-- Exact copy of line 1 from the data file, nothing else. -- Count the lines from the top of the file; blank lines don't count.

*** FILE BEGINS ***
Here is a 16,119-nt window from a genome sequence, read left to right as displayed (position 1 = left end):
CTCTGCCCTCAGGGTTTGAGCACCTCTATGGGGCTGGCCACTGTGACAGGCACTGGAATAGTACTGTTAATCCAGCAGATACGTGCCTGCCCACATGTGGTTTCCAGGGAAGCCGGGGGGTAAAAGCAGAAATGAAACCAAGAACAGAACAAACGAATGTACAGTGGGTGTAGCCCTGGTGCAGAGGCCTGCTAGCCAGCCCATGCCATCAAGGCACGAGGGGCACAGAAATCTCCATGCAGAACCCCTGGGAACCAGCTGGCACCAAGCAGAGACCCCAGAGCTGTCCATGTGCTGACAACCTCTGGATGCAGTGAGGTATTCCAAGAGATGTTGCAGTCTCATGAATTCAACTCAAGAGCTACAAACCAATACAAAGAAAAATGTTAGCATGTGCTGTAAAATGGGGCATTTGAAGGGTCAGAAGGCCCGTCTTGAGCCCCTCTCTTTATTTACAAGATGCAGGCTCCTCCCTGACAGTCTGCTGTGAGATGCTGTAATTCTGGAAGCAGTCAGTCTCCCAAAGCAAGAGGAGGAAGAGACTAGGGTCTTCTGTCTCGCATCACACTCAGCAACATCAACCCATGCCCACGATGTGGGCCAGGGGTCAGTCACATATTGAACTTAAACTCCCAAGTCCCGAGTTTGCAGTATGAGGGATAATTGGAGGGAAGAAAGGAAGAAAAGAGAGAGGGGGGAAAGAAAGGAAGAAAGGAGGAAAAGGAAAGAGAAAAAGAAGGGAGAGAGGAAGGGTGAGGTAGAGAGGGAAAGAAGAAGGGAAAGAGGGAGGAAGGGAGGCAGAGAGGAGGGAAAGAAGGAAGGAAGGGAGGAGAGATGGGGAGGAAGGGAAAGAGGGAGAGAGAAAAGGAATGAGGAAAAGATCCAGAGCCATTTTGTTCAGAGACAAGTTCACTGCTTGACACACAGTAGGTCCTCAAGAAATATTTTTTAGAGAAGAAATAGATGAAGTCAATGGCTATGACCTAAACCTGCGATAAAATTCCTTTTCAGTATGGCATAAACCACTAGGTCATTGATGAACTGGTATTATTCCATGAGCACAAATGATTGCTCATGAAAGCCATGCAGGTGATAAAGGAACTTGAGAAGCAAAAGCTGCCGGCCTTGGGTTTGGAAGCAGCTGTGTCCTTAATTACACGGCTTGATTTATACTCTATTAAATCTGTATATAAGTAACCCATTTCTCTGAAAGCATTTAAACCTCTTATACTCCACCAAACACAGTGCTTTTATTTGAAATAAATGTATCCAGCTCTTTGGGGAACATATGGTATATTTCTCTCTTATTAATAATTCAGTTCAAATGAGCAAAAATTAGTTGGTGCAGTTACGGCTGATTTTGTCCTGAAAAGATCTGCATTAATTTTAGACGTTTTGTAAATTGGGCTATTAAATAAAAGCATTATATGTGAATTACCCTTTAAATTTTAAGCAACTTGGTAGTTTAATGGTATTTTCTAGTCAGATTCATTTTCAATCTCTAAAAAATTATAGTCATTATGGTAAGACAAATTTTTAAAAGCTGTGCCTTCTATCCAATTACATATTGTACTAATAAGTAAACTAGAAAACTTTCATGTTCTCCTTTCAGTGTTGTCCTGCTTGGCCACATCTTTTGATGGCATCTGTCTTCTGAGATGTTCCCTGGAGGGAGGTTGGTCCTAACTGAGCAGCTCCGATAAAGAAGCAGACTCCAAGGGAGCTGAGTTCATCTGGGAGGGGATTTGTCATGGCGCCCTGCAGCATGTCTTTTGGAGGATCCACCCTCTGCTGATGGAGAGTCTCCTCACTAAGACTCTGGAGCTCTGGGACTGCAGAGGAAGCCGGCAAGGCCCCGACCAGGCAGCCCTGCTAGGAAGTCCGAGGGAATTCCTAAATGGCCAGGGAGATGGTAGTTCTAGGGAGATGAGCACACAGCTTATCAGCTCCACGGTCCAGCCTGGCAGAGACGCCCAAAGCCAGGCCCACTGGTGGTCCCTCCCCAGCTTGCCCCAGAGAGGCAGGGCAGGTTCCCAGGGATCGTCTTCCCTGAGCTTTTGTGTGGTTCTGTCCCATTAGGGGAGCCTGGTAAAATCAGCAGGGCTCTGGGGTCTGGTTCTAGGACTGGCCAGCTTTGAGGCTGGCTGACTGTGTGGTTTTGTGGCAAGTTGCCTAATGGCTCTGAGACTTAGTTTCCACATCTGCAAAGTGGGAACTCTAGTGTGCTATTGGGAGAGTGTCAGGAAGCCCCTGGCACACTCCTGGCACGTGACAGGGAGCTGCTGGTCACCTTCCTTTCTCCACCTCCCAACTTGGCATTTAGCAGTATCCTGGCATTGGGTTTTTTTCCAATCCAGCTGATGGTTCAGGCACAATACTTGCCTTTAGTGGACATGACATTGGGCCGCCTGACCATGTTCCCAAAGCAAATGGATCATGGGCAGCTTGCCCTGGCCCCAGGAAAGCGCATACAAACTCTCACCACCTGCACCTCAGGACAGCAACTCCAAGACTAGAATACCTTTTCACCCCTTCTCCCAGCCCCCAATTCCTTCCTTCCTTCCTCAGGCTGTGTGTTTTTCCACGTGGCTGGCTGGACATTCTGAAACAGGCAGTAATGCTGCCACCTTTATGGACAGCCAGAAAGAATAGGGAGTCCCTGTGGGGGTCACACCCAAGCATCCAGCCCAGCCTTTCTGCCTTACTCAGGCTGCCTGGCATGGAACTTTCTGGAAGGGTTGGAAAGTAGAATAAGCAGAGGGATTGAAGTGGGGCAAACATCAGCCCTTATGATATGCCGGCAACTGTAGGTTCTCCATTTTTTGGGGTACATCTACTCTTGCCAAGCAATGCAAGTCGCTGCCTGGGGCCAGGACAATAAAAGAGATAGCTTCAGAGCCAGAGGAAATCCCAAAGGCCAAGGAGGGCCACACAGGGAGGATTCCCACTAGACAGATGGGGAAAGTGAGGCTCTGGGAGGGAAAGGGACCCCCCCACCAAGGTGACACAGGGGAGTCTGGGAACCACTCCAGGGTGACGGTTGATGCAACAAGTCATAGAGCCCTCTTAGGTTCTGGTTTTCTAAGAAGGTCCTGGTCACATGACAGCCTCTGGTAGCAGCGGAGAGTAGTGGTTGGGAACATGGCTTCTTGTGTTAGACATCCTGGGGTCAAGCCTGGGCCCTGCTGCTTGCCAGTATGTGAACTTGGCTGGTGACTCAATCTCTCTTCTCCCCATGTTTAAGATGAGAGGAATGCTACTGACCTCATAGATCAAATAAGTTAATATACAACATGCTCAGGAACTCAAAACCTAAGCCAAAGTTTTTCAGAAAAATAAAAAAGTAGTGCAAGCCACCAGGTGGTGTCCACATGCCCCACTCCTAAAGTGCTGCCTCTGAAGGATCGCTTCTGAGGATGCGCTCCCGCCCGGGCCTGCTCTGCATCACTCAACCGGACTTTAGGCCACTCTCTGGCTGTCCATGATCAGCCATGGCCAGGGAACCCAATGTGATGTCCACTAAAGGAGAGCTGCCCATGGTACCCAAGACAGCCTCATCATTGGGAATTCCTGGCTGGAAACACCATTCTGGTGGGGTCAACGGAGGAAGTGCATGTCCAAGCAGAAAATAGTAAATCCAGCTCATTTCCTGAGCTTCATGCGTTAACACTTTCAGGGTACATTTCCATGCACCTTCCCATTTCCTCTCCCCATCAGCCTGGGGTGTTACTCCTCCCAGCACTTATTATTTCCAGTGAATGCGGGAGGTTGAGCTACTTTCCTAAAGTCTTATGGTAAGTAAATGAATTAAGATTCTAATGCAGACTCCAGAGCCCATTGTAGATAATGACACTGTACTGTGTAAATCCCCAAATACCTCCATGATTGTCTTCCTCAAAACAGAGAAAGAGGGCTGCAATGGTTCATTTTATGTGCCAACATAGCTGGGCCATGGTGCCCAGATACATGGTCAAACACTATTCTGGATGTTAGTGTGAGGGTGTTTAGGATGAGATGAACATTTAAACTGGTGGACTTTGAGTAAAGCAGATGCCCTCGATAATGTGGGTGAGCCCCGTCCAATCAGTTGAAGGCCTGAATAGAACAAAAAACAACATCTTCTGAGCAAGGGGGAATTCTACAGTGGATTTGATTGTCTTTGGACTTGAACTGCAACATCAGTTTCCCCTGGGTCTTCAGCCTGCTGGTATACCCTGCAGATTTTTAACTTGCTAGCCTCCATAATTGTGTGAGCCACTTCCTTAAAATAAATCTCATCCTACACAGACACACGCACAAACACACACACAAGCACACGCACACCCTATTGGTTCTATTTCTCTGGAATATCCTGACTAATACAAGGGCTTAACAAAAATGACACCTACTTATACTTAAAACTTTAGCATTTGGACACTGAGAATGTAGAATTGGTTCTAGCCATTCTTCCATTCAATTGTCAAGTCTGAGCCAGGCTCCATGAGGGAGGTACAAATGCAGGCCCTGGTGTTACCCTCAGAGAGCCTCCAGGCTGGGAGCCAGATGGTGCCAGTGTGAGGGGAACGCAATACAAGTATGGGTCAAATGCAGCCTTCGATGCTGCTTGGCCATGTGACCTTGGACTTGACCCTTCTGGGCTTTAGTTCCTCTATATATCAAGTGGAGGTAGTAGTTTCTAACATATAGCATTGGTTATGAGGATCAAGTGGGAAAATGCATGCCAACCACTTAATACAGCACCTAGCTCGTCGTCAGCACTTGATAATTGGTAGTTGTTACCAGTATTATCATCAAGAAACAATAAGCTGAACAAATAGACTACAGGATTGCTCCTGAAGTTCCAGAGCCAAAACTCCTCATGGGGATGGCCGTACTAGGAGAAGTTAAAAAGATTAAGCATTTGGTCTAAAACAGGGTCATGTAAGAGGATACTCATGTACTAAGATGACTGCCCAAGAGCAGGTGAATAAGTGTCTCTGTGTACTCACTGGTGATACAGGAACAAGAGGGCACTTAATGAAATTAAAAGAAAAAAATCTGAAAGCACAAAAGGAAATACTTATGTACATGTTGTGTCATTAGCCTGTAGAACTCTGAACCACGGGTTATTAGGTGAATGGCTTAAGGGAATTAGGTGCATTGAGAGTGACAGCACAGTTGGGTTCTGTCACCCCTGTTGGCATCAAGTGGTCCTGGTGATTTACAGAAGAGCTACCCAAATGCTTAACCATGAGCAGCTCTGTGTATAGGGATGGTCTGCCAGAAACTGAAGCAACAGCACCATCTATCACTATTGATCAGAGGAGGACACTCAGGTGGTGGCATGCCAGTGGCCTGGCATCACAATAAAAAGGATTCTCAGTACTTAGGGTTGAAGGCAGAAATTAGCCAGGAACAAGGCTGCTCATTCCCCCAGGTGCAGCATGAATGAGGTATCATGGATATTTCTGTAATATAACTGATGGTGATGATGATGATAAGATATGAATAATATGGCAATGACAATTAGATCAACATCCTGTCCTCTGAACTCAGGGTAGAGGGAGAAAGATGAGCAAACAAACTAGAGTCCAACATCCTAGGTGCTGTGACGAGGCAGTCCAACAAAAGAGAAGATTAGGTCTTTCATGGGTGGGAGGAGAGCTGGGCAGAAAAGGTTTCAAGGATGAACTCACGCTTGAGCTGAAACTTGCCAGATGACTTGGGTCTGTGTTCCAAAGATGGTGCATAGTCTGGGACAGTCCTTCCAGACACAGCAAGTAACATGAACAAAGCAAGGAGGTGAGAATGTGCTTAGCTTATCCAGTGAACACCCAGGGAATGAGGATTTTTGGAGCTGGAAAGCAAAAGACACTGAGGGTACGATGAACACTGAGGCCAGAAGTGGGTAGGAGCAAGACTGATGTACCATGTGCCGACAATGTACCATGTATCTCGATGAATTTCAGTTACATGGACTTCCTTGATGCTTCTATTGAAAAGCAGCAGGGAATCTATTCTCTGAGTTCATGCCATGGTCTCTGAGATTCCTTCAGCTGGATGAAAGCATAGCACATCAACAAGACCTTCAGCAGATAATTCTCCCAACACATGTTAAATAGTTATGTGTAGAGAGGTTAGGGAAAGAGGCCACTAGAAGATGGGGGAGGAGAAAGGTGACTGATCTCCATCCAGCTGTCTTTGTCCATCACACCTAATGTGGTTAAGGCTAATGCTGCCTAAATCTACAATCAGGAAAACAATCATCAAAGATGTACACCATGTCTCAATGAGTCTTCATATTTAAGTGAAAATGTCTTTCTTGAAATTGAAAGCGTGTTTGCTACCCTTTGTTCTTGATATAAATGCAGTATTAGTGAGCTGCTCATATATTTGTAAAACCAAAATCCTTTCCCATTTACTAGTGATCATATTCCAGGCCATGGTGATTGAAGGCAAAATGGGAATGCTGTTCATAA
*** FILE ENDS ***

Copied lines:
Here is a 16,119-nt window from a genome sequence, read left to right as displayed (position 1 = left end):